That’s good. Perhaps I can address the many facets of Lataster’s argument in future posts but it is not necessary to do so here. The main quibbles I have about Lataster’s argument (which does indeed raise many thought-provoking details) is his regular use of the term “sky demons” and his following of Carrier’s term “outer space”. The first obscures the fact that demons were believed to be active on earth and not only “in the sky” (or more exactly, in the realm between earth and the moon). The second is an ugly anachronism that does not do justice to the thought of the era. Yes, it is meaningful for modern readers but a scholar ought to be introducing readers to the thought world of the persons he is writing about. I am also sceptical of Lataster’s appeal to Philo as evidence of a Logos figure named Jesus but do at least agree with his suggestion that the possibility needs “further research”. All of that might sound quite damning but in fact Lataster’s wider discussion, involving a wealth of scholarly references (Orlov, Brandon, Ellingworth, Fredriksen, Thiselton, Moses, Fee, Lyons, Fuller, Tabor, Wilken, Jackson-McCabe, Barnhart, Kraeger, White, Brakke, Davies, Hall, Knight . . .) that anchor his arguments in the relevant scholarship, does indeed make many pertinent observations, both from the canonical texts as well as the Ascension of Isaiah and other passages in Philo. The reservation that I have with these arguments is that I wonder if they sometimes attempt to go just a little too far in reading spiritual locations into certain gaps or ambiguities in some of the passages when it might be equally reasonable to think of a heavenly Jesus entering the earthly realm if only for a few hours or days in order to be crucified, descend to Hades and be resurrected before ascending back to heaven. Or maybe my reservation is adding an unnecessary hypothetical to the mix. Or is it consistent with other evidence not discussed in this chapter? No matter, Lataster makes his point: agnosticism is justified by the gaps and ambiguities and problematic manuscript traditions in the evidence.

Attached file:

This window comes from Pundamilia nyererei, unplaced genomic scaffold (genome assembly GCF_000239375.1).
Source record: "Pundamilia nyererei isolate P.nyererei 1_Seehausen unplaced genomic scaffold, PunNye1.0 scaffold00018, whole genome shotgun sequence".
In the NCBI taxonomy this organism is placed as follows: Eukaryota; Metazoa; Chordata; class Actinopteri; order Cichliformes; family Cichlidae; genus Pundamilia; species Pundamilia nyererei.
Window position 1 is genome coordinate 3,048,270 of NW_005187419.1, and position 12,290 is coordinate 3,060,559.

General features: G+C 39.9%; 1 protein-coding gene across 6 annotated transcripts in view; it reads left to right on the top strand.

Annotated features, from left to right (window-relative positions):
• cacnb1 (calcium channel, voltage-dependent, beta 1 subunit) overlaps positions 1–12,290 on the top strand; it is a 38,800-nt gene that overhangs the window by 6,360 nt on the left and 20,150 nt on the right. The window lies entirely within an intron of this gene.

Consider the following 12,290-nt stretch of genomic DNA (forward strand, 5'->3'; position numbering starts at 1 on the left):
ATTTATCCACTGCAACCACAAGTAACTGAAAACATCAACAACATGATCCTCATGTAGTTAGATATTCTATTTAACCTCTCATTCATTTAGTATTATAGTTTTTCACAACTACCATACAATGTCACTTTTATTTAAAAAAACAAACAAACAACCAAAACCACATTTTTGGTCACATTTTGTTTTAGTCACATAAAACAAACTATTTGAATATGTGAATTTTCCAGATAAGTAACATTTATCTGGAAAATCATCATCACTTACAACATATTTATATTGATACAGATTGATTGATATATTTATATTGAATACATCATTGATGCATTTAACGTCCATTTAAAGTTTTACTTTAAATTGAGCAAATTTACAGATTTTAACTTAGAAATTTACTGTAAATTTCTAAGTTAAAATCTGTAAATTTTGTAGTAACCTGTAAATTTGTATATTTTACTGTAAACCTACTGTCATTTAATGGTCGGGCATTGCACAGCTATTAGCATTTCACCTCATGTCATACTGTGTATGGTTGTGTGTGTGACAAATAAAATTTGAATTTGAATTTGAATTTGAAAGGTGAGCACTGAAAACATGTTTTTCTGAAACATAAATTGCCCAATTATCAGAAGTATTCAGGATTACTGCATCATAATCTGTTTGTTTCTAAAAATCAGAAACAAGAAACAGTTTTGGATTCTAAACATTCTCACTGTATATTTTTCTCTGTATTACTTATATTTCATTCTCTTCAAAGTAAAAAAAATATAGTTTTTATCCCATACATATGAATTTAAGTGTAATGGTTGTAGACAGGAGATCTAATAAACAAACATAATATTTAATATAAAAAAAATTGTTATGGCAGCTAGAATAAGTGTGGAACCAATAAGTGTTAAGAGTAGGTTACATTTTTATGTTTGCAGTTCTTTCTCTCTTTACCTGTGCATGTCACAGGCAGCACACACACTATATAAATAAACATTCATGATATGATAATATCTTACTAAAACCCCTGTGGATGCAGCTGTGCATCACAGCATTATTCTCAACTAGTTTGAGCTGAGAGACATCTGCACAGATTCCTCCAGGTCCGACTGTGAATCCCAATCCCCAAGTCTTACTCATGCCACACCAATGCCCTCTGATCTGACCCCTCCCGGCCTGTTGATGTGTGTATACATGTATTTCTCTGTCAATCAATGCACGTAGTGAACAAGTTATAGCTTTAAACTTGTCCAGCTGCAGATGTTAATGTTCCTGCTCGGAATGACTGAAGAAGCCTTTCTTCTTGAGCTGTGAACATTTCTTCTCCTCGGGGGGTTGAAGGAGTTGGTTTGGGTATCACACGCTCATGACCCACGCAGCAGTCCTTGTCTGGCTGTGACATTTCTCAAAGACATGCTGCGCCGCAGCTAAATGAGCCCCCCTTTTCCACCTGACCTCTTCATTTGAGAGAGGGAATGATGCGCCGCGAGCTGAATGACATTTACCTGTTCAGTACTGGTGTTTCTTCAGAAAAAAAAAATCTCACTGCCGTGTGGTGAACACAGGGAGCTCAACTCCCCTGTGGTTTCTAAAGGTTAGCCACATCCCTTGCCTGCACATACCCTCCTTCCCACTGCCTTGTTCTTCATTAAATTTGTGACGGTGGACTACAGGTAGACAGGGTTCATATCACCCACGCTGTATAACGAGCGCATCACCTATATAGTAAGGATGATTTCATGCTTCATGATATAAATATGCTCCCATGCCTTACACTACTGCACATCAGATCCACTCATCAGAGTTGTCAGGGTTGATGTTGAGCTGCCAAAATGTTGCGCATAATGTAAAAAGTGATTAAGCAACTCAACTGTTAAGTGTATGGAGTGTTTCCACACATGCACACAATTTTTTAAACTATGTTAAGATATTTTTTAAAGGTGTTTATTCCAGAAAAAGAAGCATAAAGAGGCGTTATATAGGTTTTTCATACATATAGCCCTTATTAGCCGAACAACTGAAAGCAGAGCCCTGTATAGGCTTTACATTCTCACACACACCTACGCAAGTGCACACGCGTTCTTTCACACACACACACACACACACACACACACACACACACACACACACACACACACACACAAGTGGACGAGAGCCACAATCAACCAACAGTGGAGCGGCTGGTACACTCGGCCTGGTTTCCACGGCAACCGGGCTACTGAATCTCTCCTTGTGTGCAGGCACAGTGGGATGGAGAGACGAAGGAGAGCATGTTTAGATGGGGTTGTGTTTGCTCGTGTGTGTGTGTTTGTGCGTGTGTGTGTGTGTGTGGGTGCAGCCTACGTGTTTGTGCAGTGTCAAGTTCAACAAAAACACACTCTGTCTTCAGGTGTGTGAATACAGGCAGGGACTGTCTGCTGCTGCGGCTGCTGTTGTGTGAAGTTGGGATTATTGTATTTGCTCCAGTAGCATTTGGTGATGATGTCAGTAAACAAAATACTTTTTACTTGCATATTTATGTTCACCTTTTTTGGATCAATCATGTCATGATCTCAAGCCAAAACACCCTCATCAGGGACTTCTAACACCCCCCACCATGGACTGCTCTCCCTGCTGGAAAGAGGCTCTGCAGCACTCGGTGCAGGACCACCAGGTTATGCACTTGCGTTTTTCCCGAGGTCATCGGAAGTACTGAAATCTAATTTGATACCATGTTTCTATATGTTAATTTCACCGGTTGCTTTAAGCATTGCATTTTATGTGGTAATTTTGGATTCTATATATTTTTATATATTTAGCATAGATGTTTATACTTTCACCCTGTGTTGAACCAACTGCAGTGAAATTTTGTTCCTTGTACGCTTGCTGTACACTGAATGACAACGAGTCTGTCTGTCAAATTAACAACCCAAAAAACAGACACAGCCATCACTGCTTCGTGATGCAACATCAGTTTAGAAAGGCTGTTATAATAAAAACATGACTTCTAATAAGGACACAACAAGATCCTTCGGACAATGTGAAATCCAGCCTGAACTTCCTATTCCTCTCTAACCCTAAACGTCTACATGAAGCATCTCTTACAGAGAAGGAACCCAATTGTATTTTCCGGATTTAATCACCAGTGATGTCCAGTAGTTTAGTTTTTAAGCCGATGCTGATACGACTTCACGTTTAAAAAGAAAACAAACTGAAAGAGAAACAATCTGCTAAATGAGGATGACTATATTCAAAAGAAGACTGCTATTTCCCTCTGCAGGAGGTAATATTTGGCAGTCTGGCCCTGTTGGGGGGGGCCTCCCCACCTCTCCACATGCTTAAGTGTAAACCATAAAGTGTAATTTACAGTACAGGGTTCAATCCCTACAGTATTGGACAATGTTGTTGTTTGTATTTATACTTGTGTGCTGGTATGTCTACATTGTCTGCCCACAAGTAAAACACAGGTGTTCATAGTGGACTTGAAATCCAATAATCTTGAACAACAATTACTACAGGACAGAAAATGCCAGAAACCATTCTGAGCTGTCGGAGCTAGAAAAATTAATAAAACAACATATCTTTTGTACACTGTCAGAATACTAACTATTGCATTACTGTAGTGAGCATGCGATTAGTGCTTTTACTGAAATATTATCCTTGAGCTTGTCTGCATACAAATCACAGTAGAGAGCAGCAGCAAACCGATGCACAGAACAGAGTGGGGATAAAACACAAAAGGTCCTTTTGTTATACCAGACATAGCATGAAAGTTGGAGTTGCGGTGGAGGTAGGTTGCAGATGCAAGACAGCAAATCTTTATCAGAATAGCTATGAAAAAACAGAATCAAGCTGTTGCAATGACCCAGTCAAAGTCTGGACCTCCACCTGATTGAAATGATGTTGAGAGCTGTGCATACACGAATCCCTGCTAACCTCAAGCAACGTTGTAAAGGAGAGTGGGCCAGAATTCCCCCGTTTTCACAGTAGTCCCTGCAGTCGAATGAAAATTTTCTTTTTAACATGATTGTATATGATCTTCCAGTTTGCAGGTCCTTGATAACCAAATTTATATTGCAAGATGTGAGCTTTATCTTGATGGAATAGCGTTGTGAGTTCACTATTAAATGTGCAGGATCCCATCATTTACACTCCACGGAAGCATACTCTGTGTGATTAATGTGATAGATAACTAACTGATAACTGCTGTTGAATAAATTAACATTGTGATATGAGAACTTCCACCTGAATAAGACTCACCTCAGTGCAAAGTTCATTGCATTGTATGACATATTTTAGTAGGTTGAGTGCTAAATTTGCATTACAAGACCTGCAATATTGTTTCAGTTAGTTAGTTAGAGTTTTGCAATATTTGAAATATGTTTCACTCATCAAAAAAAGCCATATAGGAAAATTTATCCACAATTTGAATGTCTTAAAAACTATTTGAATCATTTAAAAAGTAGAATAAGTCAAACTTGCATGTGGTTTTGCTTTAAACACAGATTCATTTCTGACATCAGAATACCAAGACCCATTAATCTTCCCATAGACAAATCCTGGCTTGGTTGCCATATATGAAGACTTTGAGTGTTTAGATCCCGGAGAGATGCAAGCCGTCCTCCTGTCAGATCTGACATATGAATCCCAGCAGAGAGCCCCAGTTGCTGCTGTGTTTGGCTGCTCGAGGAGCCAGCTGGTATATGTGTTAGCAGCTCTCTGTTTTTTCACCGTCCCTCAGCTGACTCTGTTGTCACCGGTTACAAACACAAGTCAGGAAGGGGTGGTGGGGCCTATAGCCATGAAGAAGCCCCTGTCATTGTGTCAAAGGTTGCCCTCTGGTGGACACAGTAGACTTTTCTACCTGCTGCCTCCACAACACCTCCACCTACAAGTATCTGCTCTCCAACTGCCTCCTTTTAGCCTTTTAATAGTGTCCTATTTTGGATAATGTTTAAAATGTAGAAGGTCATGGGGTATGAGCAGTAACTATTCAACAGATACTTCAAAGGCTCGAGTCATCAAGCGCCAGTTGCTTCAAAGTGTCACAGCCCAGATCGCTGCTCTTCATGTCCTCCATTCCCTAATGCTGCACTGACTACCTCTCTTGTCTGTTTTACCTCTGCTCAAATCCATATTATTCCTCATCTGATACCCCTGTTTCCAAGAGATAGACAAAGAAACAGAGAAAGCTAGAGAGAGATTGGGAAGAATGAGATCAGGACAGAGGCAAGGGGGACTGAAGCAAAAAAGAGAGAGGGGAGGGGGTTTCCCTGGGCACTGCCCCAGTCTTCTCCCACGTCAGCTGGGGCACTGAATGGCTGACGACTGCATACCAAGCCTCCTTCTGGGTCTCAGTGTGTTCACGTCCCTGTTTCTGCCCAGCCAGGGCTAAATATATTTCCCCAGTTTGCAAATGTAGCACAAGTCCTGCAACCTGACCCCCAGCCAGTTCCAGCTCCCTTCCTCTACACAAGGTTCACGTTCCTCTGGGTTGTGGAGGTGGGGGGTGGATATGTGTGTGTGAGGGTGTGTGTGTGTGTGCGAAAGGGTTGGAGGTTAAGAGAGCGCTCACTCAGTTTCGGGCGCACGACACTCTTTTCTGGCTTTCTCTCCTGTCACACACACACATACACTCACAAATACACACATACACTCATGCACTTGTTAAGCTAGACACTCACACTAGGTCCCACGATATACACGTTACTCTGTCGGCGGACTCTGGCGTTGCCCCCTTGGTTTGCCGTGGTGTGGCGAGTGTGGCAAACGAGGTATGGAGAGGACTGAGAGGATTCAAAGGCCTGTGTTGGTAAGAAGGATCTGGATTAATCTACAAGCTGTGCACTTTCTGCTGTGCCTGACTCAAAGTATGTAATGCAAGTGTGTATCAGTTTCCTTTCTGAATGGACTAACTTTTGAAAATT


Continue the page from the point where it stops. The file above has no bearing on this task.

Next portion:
Next post we’ll continue with Lataster’s discussion of Problems of Paul.
Lataster, Raphael. 2019. Questioning the Historicity of Jesus: Why a Philosophical Analysis Elucidates the Historical Discourse. Leiden: Brill. https://brill.com/abstract/title/54738.